A year later, Cox would play a similar role in the pilot episode of HBO’s “Bored to Death.” When aspiring detective Jonathan Ames (Jason Schwartzman) makes a racket in the hotel hallway outside the room where she is conducting business, Cox’s character ventures outside to examine the fuss. “What the hell is going on out here?” she asks, before switching into autopilot, but not without great irritation in her line readings. “You want a date, baby. Just had a client cancel on me.”

Cox tends to shine in her stillness, but there is a lovely little moment of physical comedy that follows her question. When Ames’s target suddenly bursts into the hallway, Cox ducks back without tripping over her high heels, sinuous in her surprise.

In a 2008 “Law & Order: Special Victims Unit,” Cox plays Candace, a gym manager, who we meet when a pair of detectives ask for her and she stands up into the frame, resplendent in sparkling spandex and flipping her long hair. “Want to join my club, handsome?” Candace asks Detective Elliot Stabler (Christopher Meloni) with a wicked grin. In both “Bored to Death” and “Law & Order: Special Victims Unit,” Cox uses her stature to her advantage, rather than letting herself be treated as a joke. 

The gap between the body of work Cox was building even in these infuriatingly small parts and her stint on the short-lived reality show “I Want To Work For Diddy” in 2008 can be jarring. Even then, it is clear that Cox was aware that part of her appeal was political. “I’m so excited for the historic potential of someone like Mr. Combs saying to someone like me, a transgender woman, ‘I’d like for you to come and work for me,’ ” she told the panel of judges on her first episode.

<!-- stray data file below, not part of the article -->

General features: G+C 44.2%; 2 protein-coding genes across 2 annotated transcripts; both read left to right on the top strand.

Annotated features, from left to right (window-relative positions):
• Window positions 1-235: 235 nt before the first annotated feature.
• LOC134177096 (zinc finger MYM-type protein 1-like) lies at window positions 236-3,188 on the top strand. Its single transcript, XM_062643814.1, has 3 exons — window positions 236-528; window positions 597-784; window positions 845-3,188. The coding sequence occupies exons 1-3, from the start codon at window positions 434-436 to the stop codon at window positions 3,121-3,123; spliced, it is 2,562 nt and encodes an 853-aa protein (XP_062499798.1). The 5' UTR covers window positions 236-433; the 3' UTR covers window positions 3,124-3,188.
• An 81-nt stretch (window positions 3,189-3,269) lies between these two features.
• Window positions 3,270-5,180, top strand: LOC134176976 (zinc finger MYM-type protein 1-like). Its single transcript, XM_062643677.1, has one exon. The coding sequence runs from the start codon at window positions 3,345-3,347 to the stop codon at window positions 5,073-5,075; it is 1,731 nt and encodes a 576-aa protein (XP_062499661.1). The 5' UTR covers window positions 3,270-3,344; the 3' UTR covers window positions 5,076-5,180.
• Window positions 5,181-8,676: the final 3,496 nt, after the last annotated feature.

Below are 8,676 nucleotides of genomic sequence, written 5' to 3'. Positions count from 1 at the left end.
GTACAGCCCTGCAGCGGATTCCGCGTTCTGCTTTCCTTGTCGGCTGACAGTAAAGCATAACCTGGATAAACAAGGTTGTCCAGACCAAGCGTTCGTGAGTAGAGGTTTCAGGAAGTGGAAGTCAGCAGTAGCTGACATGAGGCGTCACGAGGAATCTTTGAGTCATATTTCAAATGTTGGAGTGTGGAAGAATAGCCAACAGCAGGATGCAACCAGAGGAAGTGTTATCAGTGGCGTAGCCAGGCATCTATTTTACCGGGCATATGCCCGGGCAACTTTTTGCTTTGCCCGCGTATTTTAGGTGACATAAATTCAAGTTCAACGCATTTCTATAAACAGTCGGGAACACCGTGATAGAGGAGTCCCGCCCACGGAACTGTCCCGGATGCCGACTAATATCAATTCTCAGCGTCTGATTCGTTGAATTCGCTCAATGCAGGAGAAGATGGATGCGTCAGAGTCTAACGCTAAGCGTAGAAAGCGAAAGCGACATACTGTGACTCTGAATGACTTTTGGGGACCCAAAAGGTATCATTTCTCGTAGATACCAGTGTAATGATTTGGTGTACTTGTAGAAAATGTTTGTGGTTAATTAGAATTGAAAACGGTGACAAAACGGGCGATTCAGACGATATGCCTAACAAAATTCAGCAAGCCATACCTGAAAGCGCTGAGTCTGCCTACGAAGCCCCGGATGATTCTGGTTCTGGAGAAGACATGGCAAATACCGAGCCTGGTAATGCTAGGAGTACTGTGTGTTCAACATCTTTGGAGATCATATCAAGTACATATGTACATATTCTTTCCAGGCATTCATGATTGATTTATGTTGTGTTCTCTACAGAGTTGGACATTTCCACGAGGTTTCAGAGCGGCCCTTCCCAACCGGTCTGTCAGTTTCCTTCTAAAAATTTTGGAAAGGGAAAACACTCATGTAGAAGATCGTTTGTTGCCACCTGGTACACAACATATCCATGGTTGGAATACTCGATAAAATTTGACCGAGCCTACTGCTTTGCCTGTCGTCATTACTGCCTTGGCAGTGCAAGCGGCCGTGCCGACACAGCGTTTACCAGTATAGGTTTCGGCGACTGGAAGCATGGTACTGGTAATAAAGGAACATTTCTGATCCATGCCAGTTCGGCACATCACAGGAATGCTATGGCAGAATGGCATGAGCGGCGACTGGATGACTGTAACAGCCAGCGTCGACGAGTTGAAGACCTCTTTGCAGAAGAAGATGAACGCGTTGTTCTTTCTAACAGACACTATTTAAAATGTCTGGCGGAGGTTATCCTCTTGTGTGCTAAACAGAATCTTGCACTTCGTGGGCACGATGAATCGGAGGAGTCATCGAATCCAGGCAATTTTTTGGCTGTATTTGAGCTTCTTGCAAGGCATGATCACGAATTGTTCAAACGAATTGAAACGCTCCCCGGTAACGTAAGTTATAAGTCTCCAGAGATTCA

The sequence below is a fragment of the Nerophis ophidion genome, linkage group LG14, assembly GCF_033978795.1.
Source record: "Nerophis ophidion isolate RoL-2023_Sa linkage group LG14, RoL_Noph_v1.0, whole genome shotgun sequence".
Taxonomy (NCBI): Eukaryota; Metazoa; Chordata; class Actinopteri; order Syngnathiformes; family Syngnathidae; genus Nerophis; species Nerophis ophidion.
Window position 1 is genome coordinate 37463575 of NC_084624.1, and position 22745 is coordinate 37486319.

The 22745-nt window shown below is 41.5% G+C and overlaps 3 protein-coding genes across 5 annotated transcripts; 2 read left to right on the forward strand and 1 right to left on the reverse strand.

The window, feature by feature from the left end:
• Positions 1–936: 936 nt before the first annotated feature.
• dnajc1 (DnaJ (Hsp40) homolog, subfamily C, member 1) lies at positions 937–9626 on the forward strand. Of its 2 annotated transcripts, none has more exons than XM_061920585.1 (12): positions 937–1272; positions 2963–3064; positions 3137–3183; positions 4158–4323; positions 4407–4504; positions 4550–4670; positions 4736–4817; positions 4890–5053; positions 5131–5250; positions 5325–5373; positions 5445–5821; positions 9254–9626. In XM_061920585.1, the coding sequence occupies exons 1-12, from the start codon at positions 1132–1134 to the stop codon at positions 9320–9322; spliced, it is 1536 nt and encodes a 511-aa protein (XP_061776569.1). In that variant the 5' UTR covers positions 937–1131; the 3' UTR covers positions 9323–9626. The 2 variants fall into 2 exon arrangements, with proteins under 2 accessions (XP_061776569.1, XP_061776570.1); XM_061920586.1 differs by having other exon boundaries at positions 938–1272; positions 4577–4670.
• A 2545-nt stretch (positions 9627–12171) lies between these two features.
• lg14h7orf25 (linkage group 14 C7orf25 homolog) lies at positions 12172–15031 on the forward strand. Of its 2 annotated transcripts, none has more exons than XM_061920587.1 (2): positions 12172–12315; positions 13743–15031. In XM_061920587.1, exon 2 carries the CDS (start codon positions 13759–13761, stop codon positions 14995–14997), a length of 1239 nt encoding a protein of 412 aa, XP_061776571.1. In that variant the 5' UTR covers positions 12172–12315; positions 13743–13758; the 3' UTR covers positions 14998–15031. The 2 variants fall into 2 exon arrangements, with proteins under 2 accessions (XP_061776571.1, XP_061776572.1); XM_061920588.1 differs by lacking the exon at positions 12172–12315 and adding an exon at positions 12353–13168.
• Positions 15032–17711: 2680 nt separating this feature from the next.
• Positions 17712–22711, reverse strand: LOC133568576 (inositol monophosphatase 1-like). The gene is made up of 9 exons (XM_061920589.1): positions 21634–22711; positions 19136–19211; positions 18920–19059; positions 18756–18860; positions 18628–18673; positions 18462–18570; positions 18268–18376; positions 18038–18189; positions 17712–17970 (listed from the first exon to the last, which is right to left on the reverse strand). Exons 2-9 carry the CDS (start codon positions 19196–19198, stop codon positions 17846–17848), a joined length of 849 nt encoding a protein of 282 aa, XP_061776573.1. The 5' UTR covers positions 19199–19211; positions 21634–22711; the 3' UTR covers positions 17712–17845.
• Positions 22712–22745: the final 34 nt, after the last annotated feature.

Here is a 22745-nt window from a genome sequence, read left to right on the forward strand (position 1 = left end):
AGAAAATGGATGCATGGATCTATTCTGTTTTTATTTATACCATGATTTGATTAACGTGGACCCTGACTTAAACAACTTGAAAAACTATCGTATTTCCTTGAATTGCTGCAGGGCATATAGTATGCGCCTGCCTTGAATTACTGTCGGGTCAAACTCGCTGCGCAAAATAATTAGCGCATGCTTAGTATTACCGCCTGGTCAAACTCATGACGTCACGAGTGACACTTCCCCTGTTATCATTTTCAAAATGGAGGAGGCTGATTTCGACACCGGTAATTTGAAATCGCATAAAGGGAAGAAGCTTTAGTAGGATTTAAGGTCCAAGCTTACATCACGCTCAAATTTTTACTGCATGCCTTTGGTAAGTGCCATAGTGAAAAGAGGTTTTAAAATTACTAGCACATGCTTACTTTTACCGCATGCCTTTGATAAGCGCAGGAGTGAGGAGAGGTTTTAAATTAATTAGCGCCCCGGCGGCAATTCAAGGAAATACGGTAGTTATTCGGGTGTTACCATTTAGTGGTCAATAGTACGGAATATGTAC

Cox’s carefully cultivated seriousness about a fundamentally ridiculous task is ultimately fairly awkward. Sean Combs may be hugely self-important, but the music mogul had the good sense to parody himself in the 2010 comedy “Get Him to the Greek.” Watching Cox treat Combs with the solemnity one might reserve for a head of state and go into girlish paroxysms over the chance to meet him is not an uplifting spectacle.

But if the mark of a strong actress is the ability to be absorbing in a bad show or movie, “The Exhibitionists,” a deeply terrible and highly pretentious indie movie released in 2012, is a mark of Cox’s talent. In that film, Cox plays Blithe Stargazer, a washed-up pop star who comes to what will ultimately become a serious contender for the worst New Year’s Eve party in history, thrown by a pretentious filmmaker who wants to shoot her next music video.